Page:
Ineffective and restrictive housing prohibitions under Jessica’s Law are loosening in California.
In late March, the California Department of Corrections and Rehabilitation attempted to address the problem of homelessness among convicted sex offenders by stating they will no longer impose strict restrictions on housing for all sex offenders. The unlikely shift is a welcome change from the increasingly harsh sentences associated with sex crimes throughout the country.
Registration as a sex offender can bring significant consequences, including extreme difficulty in finding housing and employment. Under “Jessica’s Law,” passed in California in 2006, sex offenders are prohibited from living within 2,000 feet of schools and parks. The intent of the law is clear, to keep those convicted of sexual offenses against children away from the opportunity to commit future offenses.
The law applies to all convicted offenders, regardless of the charges. That has translated into many homeless people on parole who were never even accused of crimes against minors. In fact, there are very few high-risk child sex offenders endangering children. Numerous academic studies have shown that sex registration laws have little to no effect on protecting children, but are highly effective at creating homeless and unemployable parolees.
The California’s Department of Corrections and Rehabilitation’s shift on sex offender housing restrictions is welcome to many offenders who simply want to live as normal a life as possible after serving time in prison. Under the new policy, parole officers will be able to examine a convicted offender’s history to determine the possibility of the parolee committing a sex crime against a minor.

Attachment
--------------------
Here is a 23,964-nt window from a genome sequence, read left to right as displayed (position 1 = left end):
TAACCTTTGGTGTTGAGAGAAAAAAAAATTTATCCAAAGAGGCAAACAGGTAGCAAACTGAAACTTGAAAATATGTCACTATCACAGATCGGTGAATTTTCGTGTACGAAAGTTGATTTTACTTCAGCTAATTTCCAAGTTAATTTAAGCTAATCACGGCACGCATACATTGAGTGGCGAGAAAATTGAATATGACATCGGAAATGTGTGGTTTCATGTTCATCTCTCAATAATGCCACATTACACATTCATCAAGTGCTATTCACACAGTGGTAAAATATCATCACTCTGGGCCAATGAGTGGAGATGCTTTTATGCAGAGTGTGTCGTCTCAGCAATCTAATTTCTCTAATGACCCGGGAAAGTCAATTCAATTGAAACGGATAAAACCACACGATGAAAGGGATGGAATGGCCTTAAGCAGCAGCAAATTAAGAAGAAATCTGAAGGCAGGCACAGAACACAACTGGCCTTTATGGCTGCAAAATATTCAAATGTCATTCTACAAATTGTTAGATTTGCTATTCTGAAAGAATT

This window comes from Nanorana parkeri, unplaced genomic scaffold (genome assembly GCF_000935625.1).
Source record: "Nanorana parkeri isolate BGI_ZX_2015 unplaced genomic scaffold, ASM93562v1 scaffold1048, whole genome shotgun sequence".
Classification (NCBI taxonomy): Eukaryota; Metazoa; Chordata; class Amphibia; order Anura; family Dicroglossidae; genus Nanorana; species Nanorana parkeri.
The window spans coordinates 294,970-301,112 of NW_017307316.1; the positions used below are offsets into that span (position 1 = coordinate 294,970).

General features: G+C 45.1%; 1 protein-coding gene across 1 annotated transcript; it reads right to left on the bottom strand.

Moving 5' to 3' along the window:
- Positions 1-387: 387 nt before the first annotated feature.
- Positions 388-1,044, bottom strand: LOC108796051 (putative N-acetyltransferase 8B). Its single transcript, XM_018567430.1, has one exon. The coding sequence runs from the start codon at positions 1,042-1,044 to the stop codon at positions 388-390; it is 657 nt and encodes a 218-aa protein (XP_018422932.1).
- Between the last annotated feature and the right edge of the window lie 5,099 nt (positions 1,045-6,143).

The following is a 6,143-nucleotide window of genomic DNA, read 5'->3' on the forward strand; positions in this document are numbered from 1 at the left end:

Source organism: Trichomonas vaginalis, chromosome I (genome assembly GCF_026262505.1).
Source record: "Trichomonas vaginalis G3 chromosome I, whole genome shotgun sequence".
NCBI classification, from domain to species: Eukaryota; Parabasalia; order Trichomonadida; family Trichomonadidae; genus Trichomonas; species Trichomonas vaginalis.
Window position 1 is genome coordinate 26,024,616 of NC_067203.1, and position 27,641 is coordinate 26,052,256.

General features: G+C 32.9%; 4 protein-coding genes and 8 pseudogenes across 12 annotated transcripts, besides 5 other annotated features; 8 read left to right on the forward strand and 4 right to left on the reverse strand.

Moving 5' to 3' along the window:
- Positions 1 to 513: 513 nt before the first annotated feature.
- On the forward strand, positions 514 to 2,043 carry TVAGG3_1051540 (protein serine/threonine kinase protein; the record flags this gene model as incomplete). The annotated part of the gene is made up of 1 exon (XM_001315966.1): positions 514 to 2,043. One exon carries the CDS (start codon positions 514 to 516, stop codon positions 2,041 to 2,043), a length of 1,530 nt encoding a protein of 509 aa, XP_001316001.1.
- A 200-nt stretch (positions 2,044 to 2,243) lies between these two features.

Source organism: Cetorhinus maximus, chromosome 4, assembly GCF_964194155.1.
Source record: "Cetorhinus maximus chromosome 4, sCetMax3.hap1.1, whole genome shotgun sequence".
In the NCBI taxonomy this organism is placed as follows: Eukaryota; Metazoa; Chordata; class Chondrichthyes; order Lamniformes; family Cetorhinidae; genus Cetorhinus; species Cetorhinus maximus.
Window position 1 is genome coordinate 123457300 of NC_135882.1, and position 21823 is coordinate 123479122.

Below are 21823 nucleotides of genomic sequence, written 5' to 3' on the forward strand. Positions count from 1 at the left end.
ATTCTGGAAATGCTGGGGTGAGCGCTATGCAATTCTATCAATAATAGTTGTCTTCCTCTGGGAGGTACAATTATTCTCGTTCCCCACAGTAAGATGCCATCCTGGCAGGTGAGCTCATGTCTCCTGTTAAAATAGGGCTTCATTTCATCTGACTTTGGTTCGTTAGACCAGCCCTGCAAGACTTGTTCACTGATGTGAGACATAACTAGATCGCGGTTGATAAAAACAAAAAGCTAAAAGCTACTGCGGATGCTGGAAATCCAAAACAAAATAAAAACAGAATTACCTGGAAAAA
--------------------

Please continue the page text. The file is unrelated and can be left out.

Sex offenses still carry significant hardships beyond time served
Few crimes carry as much stigma as sex offenses. People accused of a sex crime, whether it is rape, sexual assault, possession of child pornography or indecent exposure, are often viewed as guilty by the public before ever getting a chance to state their case before a jury. For those convicted, the consequences last far beyond time served (although sex crimes do carry steep prison sentences).
If you have been charged with a sex crime, your entire life is on the line. You require a strong defense, not just to avoid imprisonment, but to clear your name. You need a rigorous defense to prevent being publicly branded for life as a sex offender.
At Garcia, Schnayerson & Thompson, our attorneys are experienced at providing vigorous representation for criminal defendants. With so much at stake, it is vital to protect your rights and your good name. Contact our office to discuss your current situation and legal options.
Keywords: Sex offenses, criminal convictions, sex offender registry, California Department of Corrections.